Eruptions

There are many different styles of eruption, and many volcanoes exhibit different eruption styles. Even individual eruptions normally change their behaviour with time, so a whole range of activity and hazards can be seen at any volcano. Despite this diversity, by studying each volcano we can identify what sort of eruptions might be expected based on past activity, the shape of the volcanoes and the eruptive products.

Left: An explosive eruption of Calbuco volcano, Chile, in 2015. MAV Drone/Shutterstock. Right: An effusive eruption from Mount Etna, Italy. Wead/Shutterstock.

In general we can split eruptions into two categories: explosive and effusive. Explosive eruptions can send clouds of ash high into the atmosphere during violent explosions. Explosive eruptions can last minutes to hours and days. The molten rock beneath volcanoes, magma, contains dissolved gases under great pressure. When this pressure is released the gas rapidly expands and the explosion occurs (like when you open a bottle of fizzy drink). Effusive eruptions occur when the magma has already lost most of its gas. You get less ash, and instead more gentle flowing of lava, either in relatively fast streams of lava or slow squeezing out more-solid domes of lava. But, any eruption can be one or both explosive and effusive, or vary between the two.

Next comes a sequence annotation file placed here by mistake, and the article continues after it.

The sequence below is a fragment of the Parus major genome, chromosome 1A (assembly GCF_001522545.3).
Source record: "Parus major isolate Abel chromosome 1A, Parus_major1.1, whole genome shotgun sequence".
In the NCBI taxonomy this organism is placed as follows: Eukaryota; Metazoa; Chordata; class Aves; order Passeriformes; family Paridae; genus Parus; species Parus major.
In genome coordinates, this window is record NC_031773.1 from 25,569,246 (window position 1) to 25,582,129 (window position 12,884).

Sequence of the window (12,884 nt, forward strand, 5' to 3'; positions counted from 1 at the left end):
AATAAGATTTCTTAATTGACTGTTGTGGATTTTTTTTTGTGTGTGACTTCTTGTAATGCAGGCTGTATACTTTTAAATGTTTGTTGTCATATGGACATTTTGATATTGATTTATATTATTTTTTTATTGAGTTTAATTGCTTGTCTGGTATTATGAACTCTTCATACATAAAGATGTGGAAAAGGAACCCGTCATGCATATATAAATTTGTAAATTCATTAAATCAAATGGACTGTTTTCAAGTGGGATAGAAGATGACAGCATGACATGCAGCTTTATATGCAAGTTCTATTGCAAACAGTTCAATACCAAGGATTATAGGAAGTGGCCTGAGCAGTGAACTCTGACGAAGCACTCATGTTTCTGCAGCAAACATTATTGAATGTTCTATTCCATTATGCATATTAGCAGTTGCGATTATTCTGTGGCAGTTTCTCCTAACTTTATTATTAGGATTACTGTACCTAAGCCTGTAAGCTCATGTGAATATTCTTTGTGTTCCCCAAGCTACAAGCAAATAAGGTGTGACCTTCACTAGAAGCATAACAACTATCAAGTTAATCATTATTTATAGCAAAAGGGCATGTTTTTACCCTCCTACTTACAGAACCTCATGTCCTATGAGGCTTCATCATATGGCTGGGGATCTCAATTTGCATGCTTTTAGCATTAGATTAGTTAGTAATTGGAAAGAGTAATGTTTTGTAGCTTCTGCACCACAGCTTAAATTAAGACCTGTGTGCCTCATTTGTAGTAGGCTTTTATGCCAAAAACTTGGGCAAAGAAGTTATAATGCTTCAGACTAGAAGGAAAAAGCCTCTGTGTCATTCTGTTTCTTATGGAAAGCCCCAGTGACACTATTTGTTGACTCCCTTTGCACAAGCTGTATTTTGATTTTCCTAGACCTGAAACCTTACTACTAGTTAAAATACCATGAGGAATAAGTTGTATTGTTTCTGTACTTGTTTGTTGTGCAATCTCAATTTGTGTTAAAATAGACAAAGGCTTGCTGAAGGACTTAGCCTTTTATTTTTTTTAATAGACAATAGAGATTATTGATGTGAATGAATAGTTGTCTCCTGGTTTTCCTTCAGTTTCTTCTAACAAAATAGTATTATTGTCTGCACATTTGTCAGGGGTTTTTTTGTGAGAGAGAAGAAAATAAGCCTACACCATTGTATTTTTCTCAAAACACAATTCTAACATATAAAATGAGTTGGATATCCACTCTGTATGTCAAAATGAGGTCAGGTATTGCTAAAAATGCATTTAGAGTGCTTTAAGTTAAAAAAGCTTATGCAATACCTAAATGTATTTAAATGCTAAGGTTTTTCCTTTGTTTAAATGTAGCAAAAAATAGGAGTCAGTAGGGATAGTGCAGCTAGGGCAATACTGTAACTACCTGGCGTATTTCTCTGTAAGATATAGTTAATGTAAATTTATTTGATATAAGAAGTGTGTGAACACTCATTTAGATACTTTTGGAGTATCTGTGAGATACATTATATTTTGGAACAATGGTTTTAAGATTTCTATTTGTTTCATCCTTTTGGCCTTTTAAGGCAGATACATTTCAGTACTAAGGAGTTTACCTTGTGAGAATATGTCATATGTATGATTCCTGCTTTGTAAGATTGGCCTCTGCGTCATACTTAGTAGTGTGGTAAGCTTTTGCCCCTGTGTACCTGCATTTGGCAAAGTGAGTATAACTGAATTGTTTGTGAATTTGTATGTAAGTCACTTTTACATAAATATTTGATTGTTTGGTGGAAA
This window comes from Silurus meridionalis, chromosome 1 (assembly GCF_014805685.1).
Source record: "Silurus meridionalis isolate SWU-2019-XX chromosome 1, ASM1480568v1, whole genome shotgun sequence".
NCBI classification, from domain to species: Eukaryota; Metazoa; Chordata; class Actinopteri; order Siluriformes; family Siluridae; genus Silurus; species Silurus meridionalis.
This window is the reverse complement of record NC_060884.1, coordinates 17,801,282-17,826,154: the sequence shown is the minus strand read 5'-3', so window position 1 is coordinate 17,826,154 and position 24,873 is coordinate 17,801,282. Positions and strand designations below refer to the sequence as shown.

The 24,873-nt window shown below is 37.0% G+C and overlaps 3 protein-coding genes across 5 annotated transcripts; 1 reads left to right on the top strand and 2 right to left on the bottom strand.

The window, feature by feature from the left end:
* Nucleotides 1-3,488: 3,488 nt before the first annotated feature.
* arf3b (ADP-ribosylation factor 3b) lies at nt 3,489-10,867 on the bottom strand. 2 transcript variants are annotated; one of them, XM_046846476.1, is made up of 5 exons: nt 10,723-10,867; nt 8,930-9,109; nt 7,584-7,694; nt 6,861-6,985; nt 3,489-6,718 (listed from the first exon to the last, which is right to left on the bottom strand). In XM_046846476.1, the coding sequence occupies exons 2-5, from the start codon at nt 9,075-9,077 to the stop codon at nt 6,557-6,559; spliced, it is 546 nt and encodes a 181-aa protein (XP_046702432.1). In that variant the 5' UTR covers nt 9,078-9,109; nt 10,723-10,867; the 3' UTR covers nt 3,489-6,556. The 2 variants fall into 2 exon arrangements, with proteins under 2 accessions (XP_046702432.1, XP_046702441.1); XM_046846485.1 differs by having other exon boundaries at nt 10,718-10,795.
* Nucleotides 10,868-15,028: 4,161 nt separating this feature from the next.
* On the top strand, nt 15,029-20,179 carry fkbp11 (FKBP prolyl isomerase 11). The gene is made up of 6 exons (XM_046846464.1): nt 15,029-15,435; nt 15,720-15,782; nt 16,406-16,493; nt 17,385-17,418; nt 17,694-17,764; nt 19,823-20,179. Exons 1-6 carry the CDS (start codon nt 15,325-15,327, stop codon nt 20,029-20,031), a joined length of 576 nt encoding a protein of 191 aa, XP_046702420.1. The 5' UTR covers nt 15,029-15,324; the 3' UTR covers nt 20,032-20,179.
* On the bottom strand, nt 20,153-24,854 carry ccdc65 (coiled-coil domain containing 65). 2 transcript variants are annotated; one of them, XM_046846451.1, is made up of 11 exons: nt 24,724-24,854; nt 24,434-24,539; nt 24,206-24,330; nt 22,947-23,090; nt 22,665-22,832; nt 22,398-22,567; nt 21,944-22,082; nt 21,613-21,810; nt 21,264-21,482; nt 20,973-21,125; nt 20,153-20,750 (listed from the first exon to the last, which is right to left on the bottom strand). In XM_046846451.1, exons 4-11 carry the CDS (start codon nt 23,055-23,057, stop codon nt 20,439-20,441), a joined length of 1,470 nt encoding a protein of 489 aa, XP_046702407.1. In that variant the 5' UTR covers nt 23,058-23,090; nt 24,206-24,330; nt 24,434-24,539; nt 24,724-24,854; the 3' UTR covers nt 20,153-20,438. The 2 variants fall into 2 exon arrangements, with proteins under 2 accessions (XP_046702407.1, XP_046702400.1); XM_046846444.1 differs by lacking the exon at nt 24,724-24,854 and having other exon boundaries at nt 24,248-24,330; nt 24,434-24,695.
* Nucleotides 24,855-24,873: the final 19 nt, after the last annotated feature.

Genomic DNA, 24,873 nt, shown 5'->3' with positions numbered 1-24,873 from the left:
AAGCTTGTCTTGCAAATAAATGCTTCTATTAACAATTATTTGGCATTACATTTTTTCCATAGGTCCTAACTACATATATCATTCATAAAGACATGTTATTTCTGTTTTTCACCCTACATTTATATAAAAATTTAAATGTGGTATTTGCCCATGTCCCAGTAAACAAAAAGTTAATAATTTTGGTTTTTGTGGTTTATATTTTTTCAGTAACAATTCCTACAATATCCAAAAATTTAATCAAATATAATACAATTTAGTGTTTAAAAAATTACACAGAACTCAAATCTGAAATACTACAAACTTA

Volcanologists have names for different eruption styles. The ones you’ll most often come across are:

Plinian eruptions are large explosive eruptions, which have sustained eruption columns – clouds of ash and gas which are thrust high into the atmosphere above the volcano, sometimes to greater heights than aircraft fly. Near the eruptive vent blocks of rock are thrown out or fall out of the eruption column. Plinian eruptions are normally, but not always, associated with viscous felsic magma, and normally occur at stratovolcanoes.

Right: Plinian eruption from Mount St. Helens, U.S.A., in 1980. The eruption column reached a height of ~24km. Photo: USGS

MtStHelens_USGS.jpg

Vulcanian eruptions are larger than Strombolian explosions, but are also short-lived, noisy explosions that throw blocks and bombs to tens to hundreds of metres. Eruption columns up to about 10 km high are produced.

Right: Vulcanian eruption with ~2km eruption column at Sakurajima, Japan. Photo: S.Brown

Strombolian eruptions are small, short-lived explosive outbursts that throw red-hot glowing clots of lava tens to hundreds of metres, with very little ash produced. Each explosion is accompanied by a large bang. During the day the bursts may look grey, but at night the glowing rocks can look like a firework display.

Right: Strombolian eruption at Etna, Italy. Shutterstock/Wead.

Hawaiian eruptions are what we call effusive. They are characterised by the outflow of large volume of fairly fluid lava, which forms streams of lava that can travel for tens of kilometres. Lava fountains reaching kilometres into the sky at the vent are also quite common. Hawaiian eruptions are usually associated with low-viscosity basic magma, and are often found at shield volcanoes and in rift zones.

Right: A lava flow in Hawaii. Shutterstock/Yvonne Baur.

shutterstock_747933073.jpg
shutterstock_1077435560.jpg